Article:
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August 2014

August 2014 » Market Analysis » NY New Developments

August 2014:NYC New Developments


New Developments

The large retirement investment firm is the buyer in a $365 million deal to acquire the leased fee interest in 2 Herald Square.

Wharton Properties received a $95 million construction loan to develop a six-story, 33,000-square-foot Harlem retail building to be anchored by Whole Foods. Natixis Real Estate Capital provided a three-year, interest-only loan that comes with two options to extend it for a 12-month period. The site at 100 West 125th Street, near Lenox Avenue, will hold Whole Foods as well as Olive Garden, TD Bank, Burlington Coat Factory and American Eagle. All leases are for 20 years; the building is 77 percent pre-leased.

The Federal Emergency Management Agency approved $1.13 billion in funds for repairs and mitigation projects for NYU Langone Medical Center. The federal aid will account for 90 percent of the project’s total costs. The planned budget allocates $540 million to repair many of NYU’s different centers.

A Beijing-based lending giant Bank is in talks to become the flagship tenant at the 30-story office tower at 7 Bryant Park in Midtown. A partnership of three companies is developing the 471,000-square-foot tower, located on Sixth Avenue between West 39th and West 40th streets. The property is expected to open early next year.

The Moinian Group is looking to exchange 34,000 square feet of retail space in its under-construction tower at the edge of 11th Avenue’s Auto Row for a car dealership. With the first 12 stories of its mixed-use tower rising out of the ground at 605 West 42nd Street.

Soho charity God’s Love We Deliver has unveiled a rendering for its expanded headquarters, which is being designed by a well known architect.

Rudin Management, which was supposedly looking at a residential conversion for its Superstorm Sandy-damaged office building at 110 Wall Street, purchased nearly 36,000 square feet of development rights from a neighboring hotel. William Rudin’s firm paid $7.76 million or about $217 per square foot, to acquire 35,815 square feet of development rights from the Eurostar Hotel at 129 Front Street.

Fitness centers come standard in most new residential condos these days, but that isn’t slowing the spread of gyms and other fitness-related businesses throughout the five boroughs. Seven of the 20 largest retail leases in Manhattan last year went to fitness facilities.

A new 380,000-square-foot tower backed by a mysterious Chinese investor is coming to Midtown Manhattan.

Lawyers for Grand Central Terminal’s landlord have threatened to sue the city for $1 billion over an air-rights dispute related to the construction of SL Green’s One Vanderbilt.

A BP station in the East Village and an auto repair shop located at 24 Second Avenue, as the neighborhood’s last holdout, just switched hands for $32 million.

A German fashion brand is in talks to take 70,000 square feet of office space at 55 Water Street, one of the city’s biggest commercial properties. It is also considering 100,000 square feet at One World Trade Center. The fashion brand’s offices would be relocated from the Starrett Lehigh Building at 601 West 26th Street in Chelsea.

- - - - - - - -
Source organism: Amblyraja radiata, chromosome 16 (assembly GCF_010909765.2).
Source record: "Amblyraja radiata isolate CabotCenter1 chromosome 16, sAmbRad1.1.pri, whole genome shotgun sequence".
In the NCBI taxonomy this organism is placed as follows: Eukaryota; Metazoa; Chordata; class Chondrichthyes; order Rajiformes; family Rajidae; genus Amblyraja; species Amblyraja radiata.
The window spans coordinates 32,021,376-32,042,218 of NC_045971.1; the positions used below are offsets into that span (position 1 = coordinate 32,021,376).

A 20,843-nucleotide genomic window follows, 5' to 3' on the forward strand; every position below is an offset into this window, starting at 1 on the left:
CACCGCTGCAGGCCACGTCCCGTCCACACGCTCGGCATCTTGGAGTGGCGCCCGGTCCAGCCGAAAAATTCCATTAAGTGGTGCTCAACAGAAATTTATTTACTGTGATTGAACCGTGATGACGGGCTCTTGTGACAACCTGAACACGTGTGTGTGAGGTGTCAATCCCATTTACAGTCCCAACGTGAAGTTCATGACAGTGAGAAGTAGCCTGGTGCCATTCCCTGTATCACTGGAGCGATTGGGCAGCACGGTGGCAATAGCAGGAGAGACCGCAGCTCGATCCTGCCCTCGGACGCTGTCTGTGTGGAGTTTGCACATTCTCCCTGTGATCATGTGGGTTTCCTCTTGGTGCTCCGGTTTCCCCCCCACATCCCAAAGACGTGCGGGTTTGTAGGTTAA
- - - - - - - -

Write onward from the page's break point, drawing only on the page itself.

An Electronics giant has signed for all 55,000 square feet of a six-story Meatpacking District building developed by Thor Equities and Taconic Investment Partners.

Jack Resnick & Sons have fully leased up 199 Water Street following two deals that filled the remaining 53,000 square feet in the 35-story seaport office building.

The Port Authority Bus Terminal is getting $90 million for upgrades and improvements, marking the first major investment in the transportation hub in more than three decades.

A Manhattan federal judge dismissed two lawsuits attempting to halt the construction of the divisive marine waste transfer station project at East 91st Street.

Upper East Side residents and local leaders alleged in the suits that the U.S. Army Corps of Engineers ignored the environmental consequences of the project despite issuing the city a permit for construction. A Judge ruled that the issuing of the permit was “rational and well-supported.

Bank of Tokyo-Mitsubishi UFJ is in negotiations to lease around 303,000 square feet at the base of the McGraw Hill building at 1221 Avenue of the Americas.

Crumbs Bake Shop will close all of its 48 locations following its delisting from the Nasdaq. The specialty bakery chain had been in the process of closing unprofitable locations as part of a broader strategy to stem losses under new chief executive. By March, Crumbs had closed nine stores in the final quarter of 2013, six this year and had plans to shutter more.

A Manhattan Supreme Court judge expanded the authority of a court-appointed receiver to allow the fiduciary to re-launch construction at the long-stalled Allen Street Hotel project.

The Mayor may be focused on building and preserving affordable housing, but the former president of the New York City Economic Development Council, believes too little attention has been paid to shoring up the city’s stock of affordable office space. Earlier this year, an EDC report found that existing Class B and C office space would be entirely filled by 2018.

A new nine-story office building will rise on the West Side Highway on the block between 51st and 52nd streets.

Design plans for SL Green’s 67-story glass tower across from Grand Central went before Community Board 5’s landmarks committee, where the proposed transparent façade set back at an angle on 42nd Street met with mixed reviews.

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